At 87 years old, James E. Burke physical status not available right now. We will update James E. Burke's height, weight, eye color, hair color, build, and measurements.
J&J announced that Richard B. Sellars would step down as CEO as of November 1, 1976, and be replaced by Burke. As CEO, Burke is credited for the growth of Johnson & Johnson to its current size and prominence, but he is perhaps best known for his crisis management in 1982, when it was found that Tylenol capsules had been poisoned with cyanide.
In addition to his duties with Johnson & Johnson, Burke served as an outside director for IBM and was instrumental in the ousting of John Akers and bringing in former American Express and RJR Nabisco CEO Louis V. Gerstner Jr. to replace him.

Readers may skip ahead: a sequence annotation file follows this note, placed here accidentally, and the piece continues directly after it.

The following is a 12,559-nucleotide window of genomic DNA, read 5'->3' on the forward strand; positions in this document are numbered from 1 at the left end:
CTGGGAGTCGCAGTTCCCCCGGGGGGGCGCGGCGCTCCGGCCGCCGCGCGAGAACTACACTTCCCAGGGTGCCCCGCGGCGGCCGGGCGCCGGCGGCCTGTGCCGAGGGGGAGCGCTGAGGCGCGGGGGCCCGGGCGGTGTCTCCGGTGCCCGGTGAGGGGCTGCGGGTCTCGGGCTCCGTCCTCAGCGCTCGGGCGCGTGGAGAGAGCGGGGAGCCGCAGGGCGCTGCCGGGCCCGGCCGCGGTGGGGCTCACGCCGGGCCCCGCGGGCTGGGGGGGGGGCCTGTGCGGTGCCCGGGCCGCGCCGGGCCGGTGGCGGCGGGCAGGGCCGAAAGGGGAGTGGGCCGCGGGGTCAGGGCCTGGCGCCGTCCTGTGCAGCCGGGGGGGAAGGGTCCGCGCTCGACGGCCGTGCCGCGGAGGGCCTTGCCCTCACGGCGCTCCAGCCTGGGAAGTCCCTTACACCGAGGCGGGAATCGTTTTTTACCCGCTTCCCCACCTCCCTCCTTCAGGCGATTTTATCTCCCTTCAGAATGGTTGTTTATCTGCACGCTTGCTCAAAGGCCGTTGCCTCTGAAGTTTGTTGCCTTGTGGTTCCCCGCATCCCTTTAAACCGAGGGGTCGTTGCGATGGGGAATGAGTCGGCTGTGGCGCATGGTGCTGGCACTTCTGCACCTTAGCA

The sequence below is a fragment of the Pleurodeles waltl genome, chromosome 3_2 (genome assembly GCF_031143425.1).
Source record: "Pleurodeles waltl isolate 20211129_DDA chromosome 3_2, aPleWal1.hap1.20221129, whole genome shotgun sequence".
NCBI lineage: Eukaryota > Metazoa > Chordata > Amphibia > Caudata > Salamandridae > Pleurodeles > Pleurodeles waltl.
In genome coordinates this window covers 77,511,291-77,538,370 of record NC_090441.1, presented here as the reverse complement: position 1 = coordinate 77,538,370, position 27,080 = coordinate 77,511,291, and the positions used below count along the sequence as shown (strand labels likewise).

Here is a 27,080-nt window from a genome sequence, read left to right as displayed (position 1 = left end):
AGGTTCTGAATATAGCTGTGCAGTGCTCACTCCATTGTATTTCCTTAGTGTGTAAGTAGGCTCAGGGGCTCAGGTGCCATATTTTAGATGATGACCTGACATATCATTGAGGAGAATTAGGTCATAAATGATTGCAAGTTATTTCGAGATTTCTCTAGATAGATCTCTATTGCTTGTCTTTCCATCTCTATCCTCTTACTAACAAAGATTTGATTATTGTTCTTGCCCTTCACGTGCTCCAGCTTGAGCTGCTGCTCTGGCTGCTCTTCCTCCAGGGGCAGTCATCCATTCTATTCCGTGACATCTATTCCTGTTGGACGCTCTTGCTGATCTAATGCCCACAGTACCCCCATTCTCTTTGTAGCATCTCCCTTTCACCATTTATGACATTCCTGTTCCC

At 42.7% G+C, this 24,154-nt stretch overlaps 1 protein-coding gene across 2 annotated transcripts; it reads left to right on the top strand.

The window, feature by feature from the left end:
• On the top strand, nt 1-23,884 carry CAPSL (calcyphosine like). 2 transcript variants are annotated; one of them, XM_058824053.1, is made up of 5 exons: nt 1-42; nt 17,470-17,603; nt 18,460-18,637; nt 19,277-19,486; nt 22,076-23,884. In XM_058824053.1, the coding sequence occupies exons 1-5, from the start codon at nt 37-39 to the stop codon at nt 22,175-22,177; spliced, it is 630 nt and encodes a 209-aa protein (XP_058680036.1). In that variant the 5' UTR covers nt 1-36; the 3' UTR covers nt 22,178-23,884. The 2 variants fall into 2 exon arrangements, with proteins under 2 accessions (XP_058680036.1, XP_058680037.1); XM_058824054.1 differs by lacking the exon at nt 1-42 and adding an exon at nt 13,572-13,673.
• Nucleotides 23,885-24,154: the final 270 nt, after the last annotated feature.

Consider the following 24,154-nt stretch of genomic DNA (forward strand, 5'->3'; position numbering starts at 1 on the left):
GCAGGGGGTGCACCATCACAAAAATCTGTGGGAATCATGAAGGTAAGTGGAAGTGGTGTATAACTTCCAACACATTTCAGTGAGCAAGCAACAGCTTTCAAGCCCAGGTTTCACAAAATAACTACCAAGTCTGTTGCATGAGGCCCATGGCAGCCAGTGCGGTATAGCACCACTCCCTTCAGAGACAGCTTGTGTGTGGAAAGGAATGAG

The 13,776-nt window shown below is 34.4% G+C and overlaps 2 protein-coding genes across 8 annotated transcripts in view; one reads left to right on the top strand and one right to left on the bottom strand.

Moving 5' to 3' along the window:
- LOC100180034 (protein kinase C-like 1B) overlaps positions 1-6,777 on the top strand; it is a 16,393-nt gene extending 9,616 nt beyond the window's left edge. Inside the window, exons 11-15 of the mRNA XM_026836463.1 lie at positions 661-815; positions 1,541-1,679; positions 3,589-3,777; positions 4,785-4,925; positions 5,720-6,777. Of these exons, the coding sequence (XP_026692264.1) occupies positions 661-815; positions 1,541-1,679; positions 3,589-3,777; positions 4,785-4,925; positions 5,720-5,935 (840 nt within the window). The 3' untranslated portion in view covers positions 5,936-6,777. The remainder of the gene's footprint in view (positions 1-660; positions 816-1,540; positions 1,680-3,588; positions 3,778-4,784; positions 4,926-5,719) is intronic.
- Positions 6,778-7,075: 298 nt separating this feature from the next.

Following his retirement, he was appointed the second chairman of the national nonprofit organization Partnership for a Drug-Free America (PDFA), formed by a consortium of advertising professionals who ran a research-based media campaign to discourage teenage use of illegal drugs such as marijuana. Burke was honored for his public service advertising work by then US president Bill Clinton, who awarded him the Presidential Medal of Freedom, the highest civilian award in the United States. Fortune magazine named him as one of the ten greatest CEOs of all time and he has a membership in the National Business Hall of Fame.
He received the Bower Award for Business Leadership in 1990. He was elected to the American Philosophical Society in 1991 and the American Academy of Arts and Sciences in 1993.
In 1993, Burke received the S. Roger Horchow Award for Greatest Public Service by a Private Citizen, an award given out annually by Jefferson Awards.
He was president of the Business Enterprise Trust that honored acts of courage, integrity and social conscience in business.